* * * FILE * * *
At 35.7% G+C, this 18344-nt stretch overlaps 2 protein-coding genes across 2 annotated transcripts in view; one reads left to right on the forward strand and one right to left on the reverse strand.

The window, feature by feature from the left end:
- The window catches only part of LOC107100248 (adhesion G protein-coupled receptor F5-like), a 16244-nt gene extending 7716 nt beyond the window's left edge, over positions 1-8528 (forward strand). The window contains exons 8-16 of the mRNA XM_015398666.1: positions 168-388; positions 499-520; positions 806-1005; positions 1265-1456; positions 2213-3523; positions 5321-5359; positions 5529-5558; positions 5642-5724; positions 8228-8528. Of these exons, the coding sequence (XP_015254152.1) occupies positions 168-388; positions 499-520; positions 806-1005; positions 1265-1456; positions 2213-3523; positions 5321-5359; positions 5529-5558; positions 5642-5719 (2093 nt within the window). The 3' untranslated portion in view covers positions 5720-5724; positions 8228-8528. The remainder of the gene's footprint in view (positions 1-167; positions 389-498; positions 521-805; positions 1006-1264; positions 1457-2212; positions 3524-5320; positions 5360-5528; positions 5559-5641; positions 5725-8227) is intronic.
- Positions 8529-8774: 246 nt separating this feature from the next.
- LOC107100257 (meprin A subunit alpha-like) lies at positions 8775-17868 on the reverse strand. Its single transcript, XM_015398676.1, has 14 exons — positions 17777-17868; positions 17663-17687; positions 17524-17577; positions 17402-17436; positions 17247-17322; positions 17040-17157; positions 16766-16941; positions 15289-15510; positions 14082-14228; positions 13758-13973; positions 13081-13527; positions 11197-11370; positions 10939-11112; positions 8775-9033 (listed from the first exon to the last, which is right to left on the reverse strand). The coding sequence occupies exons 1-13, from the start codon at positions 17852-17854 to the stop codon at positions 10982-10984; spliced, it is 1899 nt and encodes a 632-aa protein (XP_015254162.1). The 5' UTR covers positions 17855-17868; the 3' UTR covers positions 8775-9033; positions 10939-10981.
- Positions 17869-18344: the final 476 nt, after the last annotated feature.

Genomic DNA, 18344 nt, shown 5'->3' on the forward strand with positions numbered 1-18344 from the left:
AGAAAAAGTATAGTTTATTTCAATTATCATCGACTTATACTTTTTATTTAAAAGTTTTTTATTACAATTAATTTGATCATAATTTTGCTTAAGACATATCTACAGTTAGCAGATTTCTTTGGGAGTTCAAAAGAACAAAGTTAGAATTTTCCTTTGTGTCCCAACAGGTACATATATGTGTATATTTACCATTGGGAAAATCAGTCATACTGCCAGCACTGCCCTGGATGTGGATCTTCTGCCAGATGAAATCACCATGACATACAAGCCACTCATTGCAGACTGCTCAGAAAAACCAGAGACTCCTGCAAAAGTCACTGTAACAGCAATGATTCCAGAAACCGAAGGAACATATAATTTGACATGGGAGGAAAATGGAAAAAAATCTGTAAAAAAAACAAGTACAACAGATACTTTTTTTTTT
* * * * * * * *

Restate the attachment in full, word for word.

At 35.7% G+C, this 18344-nt stretch overlaps 2 protein-coding genes across 2 annotated transcripts in view; one reads left to right on the forward strand and one right to left on the reverse strand.

The window, feature by feature from the left end:
- The window catches only part of LOC107100248 (adhesion G protein-coupled receptor F5-like), a 16244-nt gene extending 7716 nt beyond the window's left edge, over positions 1-8528 (forward strand). The window contains exons 8-16 of the mRNA XM_015398666.1: positions 168-388; positions 499-520; positions 806-1005; positions 1265-1456; positions 2213-3523; positions 5321-5359; positions 5529-5558; positions 5642-5724; positions 8228-8528. Of these exons, the coding sequence (XP_015254152.1) occupies positions 168-388; positions 499-520; positions 806-1005; positions 1265-1456; positions 2213-3523; positions 5321-5359; positions 5529-5558; positions 5642-5719 (2093 nt within the window). The 3' untranslated portion in view covers positions 5720-5724; positions 8228-8528. The remainder of the gene's footprint in view (positions 1-167; positions 389-498; positions 521-805; positions 1006-1264; positions 1457-2212; positions 3524-5320; positions 5360-5528; positions 5559-5641; positions 5725-8227) is intronic.
- Positions 8529-8774: 246 nt separating this feature from the next.
- LOC107100257 (meprin A subunit alpha-like) lies at positions 8775-17868 on the reverse strand. Its single transcript, XM_015398676.1, has 14 exons — positions 17777-17868; positions 17663-17687; positions 17524-17577; positions 17402-17436; positions 17247-17322; positions 17040-17157; positions 16766-16941; positions 15289-15510; positions 14082-14228; positions 13758-13973; positions 13081-13527; positions 11197-11370; positions 10939-11112; positions 8775-9033 (listed from the first exon to the last, which is right to left on the reverse strand). The coding sequence occupies exons 1-13, from the start codon at positions 17852-17854 to the stop codon at positions 10982-10984; spliced, it is 1899 nt and encodes a 632-aa protein (XP_015254162.1). The 5' UTR covers positions 17855-17868; the 3' UTR covers positions 8775-9033; positions 10939-10981.
- Positions 17869-18344: the final 476 nt, after the last annotated feature.

Genomic DNA, 18344 nt, shown 5'->3' on the forward strand with positions numbered 1-18344 from the left:
AGAAAAAGTATAGTTTATTTCAATTATCATCGACTTATACTTTTTATTTAAAAGTTTTTTATTACAATTAATTTGATCATAATTTTGCTTAAGACATATCTACAGTTAGCAGATTTCTTTGGGAGTTCAAAAGAACAAAGTTAGAATTTTCCTTTGTGTCCCAACAGGTACATATATGTGTATATTTACCATTGGGAAAATCAGTCATACTGCCAGCACTGCCCTGGATGTGGATCTTCTGCCAGATGAAATCACCATGACATACAAGCCACTCATTGCAGACTGCTCAGAAAAACCAGAGACTCCTGCAAAAGTCACTGTAACAGCAATGATTCCAGAAACCGAAGGAACATATAATTTGACATGGGAGGAAAATGGAAAAAAATCTGTAAAAAAAACAAGTACAACAGATACTTTTTTTTTT